Up: Martin Poulter > Scientology Criticism > UK Media Archive

Spirit of the Age: Signing up for scientology

Independent, 15 Aug 1998

From chriso@lutefisk.demon.co.uk Mon Feb  1 17:41:35 GMT 1999


By PAUL VALLELY

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I DO not, to the untrained eye, look much like the artist formerly known
as Ginger Spice. Nor, from the cut of my chinos, would you think I was
as wealthy as John Travolta. But then there is nothing untrained about
the eyes of the members of the Church of Scientology at their London
mission in Tottenham Court Road. 

A few days earlier, the said ex-Spice, Geri Halliwell, had been spotted
around Hollywood carrying a copy of The Scientology Handbook. The 125-
page tome is said to open doors among the folk of Tinseltown, where the
new religion counts; Tom Cruise, Nicole Kidman, Lisa Marie Presley and
Travolta are among its adherents. Would this passport to prosperity work
its magic for me? I entered the Tottenham Court Road shop to find out. 

I did well in the 200-question personality test. That is to say, I
failed. I was marked as unstable - without failing off the scale in the
L Ron Hubbard copyright Capacity Analysis. I also was depressed,
nervous, irresponsible, self-critical and withdrawn. I did not, it has
to be said, recognise myself from the portrait. But the analyst ploughed
on asking me impertinent questions about my private life. 

There was no doubt, she said, that I would benefit from a course in
Dianetics. She suggested a book by the same name. 'Over 116 million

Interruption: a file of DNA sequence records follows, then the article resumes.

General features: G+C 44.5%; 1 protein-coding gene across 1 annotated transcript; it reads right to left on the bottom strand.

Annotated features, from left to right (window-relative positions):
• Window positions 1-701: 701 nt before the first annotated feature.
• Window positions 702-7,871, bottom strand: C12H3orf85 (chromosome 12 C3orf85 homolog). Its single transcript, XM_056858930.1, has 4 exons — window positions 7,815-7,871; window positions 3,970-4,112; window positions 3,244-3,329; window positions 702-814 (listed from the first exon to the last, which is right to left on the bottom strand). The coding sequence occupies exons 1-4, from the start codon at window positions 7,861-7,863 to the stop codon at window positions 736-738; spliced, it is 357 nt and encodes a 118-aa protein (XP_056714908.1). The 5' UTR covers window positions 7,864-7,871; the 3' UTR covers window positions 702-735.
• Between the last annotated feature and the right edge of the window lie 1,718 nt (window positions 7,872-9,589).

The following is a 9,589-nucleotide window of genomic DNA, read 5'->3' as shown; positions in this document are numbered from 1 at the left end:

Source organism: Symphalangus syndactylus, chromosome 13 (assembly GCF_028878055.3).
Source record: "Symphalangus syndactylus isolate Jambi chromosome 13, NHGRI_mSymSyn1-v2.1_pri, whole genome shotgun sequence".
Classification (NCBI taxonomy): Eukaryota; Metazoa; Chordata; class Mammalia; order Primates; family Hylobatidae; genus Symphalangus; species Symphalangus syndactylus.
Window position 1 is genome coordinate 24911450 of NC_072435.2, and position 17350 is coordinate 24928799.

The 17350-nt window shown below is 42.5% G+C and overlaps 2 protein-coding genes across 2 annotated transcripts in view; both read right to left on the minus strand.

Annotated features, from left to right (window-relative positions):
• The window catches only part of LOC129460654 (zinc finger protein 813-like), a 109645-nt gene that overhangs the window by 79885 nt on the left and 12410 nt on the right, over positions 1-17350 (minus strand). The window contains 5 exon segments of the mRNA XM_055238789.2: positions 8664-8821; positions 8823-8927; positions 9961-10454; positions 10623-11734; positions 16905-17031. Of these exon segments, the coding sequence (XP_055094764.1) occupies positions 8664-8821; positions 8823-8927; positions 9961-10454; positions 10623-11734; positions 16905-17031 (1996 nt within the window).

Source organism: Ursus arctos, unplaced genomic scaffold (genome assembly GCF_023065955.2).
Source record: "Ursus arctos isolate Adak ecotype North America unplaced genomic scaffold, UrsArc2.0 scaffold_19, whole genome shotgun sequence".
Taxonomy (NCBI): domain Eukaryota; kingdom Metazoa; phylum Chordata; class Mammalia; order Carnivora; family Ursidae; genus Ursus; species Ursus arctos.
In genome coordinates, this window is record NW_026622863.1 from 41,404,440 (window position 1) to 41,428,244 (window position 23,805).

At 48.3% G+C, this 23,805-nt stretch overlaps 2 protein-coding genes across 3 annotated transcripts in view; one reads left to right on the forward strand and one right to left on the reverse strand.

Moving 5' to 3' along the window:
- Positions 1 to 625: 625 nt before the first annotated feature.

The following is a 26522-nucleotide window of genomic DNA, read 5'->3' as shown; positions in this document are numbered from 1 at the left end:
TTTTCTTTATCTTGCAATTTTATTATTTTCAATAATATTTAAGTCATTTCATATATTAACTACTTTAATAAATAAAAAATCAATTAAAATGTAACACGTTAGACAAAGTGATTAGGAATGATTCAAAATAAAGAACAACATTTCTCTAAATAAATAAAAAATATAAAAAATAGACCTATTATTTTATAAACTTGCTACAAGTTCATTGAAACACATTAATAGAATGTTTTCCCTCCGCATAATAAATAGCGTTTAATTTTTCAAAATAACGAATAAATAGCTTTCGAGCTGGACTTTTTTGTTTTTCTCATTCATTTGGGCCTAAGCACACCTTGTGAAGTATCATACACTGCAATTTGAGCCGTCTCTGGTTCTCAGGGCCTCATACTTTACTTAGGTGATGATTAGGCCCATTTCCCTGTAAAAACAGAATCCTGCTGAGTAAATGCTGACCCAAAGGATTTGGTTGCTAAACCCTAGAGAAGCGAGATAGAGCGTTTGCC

copies sold,' it said on the cover. A card inside told me I could
purchase the full introductory package for only 82. The analyst got 15
per cent commission, she told me with engaging honesty, but she thought
I would be better just starting with the 5.99 version. I thought so
too. I rang William Shaw, the author of Spying in Guruland, an admirably
unsensational account of what goes on in Britain's cults, and told him
about my results. I had ranked above normal only on Active and
Aggressive. 'You did very well,' he said sardonically. 'I laid it on so
thick, that they thought I really was too awful to be worth having.' I
had not laid anything on at all, I said rather stiffly. I had answered
all the questions truthfully. Oh dear, he said. 

till, I thought I ought to find out a bit more before signing up with
Ginger. After all, the Church of Scientology has a controversial
reputation, with lawsuits all over the world accusing it of aggressive,
and on occasions unlawful methods of recruitment. It has won some cases.
But it has lost others, and also been described by a High Court judge as
'corrupt, sinister and dangerous'. A US judge branded its founder, L Ron
Hubbard, a 'pathological liar'. The German government has placed it
under security service surveillance, saying it is not a religion, but a
cover for 'economic crime and psychological terror'. And the Internet is
full of ex-members conducting vitriolic campaigns against their
erstwhile colleagues. So what, in the face of all that, could possibly
be the attraction of the Church of Scientology? What could be the
beliefs which produced such tenacious enthusiasm among its devotees? I